1635. Batrachostomus moniliger

(1635) Batrachostomus moniliger Layard.
THE CEYLON FROGMOUTH.
Batrachostomus moniliger, Fauna B. I., Birds, 2nd ed, vol. iv, p, 381.
This Frogmouth occurs from the Wynaad South through Travan¬core to the whole of Ceylon.
The breeding habits of the Ceylon Frogmouth are much the same as those of the Sikkim bird except that it is not found so exclusively in evergreen forest. The nest was first found by Bourdillon in Travancore and, since that was recorded, a magnificent series of nests and eggs has been collected by J. Stewart.
According to his notes, supplied to me from time to time with eggs, the Frogmouths seem generally to breed in deep forests which are dark and shady but occasionally in deciduous and more open forest. They were most common at about 2,000 feet, but were found up to 4,000 and, again, nearly down to the level of the plains. The nests were just like those of the Sikkim Frogmouth, small pads of down from the lower surface of the bird’s plumage welded into very tough, felt-like pads fixed to the upper surface of a horizontal bough of a tree at any height between 6 and 15 feet. Internally the only material used is the birds’ down, but externally the nests are covered with scraps of green moss, lichen or bark, rendering them almost indistinguishable from the branch on which they are placed. The pads vary in size from 1.3/4 to 2.3/4 inches across by about 3/4 to 1.1/4 in depth, the internal egg-cavity being merely large enough to receive one egg, roughly about 1.1/4 inch in diameter by 1/2 an inch or less in depth.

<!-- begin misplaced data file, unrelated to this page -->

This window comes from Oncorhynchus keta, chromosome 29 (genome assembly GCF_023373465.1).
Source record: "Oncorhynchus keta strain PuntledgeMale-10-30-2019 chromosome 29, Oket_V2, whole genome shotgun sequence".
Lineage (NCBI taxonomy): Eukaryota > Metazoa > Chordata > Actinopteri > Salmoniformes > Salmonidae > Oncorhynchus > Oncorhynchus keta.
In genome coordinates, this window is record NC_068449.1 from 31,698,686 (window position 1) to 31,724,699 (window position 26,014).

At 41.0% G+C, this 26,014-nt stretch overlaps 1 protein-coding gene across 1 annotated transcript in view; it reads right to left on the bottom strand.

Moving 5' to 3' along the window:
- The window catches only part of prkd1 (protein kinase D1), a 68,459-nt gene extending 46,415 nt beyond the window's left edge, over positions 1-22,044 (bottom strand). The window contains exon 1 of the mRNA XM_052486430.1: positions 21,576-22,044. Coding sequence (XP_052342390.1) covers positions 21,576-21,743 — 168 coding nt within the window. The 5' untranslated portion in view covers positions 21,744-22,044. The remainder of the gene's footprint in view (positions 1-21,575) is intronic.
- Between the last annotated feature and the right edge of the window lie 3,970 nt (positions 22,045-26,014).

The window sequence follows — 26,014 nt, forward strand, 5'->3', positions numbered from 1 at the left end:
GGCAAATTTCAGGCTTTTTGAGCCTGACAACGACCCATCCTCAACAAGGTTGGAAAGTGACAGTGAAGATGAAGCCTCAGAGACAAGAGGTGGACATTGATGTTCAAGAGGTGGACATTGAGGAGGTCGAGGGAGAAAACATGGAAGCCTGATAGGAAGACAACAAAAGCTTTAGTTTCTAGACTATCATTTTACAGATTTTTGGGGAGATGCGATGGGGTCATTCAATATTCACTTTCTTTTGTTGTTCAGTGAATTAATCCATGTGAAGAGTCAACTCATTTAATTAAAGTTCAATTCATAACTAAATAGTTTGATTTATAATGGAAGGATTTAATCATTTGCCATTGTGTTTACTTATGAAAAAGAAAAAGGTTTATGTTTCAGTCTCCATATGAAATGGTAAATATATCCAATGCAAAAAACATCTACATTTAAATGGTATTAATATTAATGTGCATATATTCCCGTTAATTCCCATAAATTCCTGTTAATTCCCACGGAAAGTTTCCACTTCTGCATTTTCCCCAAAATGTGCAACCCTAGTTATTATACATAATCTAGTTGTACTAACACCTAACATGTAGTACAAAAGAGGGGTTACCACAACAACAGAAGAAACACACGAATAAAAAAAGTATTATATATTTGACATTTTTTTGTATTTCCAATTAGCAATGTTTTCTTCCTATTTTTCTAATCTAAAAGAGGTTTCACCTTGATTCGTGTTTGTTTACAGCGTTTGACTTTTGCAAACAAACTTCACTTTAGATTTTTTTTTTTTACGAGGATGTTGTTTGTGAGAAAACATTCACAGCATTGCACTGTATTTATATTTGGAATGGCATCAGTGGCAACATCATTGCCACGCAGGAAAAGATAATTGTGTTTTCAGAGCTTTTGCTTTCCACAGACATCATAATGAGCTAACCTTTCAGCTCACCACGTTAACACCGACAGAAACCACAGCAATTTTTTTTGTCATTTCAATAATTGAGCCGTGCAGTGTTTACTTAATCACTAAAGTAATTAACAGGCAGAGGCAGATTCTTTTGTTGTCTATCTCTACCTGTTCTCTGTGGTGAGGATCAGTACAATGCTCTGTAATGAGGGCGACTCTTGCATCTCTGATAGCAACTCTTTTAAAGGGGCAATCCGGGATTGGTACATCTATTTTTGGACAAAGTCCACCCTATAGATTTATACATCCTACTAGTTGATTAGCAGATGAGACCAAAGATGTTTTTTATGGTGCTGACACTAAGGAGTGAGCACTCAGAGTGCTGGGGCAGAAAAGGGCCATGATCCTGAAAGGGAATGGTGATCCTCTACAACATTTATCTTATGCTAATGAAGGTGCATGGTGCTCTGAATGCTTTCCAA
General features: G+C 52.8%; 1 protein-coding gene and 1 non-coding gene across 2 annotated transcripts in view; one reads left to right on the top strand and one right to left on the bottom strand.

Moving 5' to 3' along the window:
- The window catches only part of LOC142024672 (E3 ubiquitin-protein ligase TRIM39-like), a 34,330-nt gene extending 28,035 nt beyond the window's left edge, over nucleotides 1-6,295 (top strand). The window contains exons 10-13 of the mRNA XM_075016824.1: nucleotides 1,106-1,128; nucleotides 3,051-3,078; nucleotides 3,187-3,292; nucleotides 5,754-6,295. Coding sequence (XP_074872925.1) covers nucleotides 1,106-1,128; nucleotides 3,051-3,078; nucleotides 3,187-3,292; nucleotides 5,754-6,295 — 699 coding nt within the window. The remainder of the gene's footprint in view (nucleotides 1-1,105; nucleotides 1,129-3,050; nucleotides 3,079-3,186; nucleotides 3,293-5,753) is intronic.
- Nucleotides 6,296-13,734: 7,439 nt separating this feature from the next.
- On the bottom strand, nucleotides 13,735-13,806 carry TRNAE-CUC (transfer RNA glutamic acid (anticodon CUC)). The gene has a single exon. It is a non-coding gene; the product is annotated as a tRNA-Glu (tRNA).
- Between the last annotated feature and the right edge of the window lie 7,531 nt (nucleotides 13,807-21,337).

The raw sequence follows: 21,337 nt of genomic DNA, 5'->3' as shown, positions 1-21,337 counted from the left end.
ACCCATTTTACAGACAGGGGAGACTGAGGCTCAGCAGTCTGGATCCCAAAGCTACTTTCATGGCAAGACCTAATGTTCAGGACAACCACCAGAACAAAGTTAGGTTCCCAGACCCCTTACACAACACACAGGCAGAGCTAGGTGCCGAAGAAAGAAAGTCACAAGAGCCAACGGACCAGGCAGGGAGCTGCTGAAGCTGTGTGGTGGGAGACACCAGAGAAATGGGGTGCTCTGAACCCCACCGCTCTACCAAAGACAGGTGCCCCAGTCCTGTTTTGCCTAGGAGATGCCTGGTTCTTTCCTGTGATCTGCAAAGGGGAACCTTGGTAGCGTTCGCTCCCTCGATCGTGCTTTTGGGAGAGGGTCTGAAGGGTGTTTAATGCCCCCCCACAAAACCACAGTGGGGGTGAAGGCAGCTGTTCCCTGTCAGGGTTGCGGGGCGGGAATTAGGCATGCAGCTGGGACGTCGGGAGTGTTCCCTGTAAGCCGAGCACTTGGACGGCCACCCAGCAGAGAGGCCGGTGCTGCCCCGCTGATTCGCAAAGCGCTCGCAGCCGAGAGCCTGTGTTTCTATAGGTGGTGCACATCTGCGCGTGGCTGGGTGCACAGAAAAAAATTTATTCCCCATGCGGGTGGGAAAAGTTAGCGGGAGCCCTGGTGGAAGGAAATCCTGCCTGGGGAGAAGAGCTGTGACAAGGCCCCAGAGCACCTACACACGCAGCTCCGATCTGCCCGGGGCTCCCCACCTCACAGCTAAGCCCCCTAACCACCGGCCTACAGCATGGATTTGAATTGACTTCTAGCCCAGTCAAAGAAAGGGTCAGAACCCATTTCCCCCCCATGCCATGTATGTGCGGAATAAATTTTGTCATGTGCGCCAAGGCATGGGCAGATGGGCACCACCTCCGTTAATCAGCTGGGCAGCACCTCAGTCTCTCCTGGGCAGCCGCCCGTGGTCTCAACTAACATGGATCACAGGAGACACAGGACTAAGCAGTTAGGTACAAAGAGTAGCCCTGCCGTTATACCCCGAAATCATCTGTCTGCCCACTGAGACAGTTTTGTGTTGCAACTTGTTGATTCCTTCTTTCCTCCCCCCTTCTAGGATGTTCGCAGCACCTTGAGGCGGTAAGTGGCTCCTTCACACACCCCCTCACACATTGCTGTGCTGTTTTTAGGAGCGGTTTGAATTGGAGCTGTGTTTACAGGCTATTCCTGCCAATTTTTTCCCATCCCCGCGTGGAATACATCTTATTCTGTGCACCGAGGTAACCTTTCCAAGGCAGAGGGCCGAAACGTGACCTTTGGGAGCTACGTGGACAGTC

The normal breeding season is January to April, hut odd eggs have been taken by Stewart in the months June to September. In Kanara Bell took eggs in March, Only one egg is laid, quite typical of the family, but much larger in proportion to the size of the bird than either of the two preceding races.
Thirty eggs average 29.9 x 20.6 mm, : maxima 81.1 x 22.0 mm. ; minima 27.6 x 19.0 mm.
The birds sit very close, but will not allow themselves to be caught by hand, though they have no objection to being photographed at very close quarters. The cock bird in this species, as in hodgsoni, seems to do most of the incubation by day.

BookTitle: 
The Nidification Of Birds Of The Indian Empire
Reference: 
Baker, Edward Charles Stuart. The nidification of birds of the Indian Empire. Vol. 3. 1934.
Title in Book: 
1635. Batrachostomus moniliger
Spp Author: 
Layard.
Book Author: 
Edward Charles Stuart Baker
CatNo: 
1635
Year: 
1934
Page No: 
494
Common name: 
Ceylon Frogmouth
M_ID: 
7053
M_CN: 
Sri Lanka Frogmouth
M_SN: 
Batrachostomus moniliger
Volume: 
Vol. 3
id: 
14799

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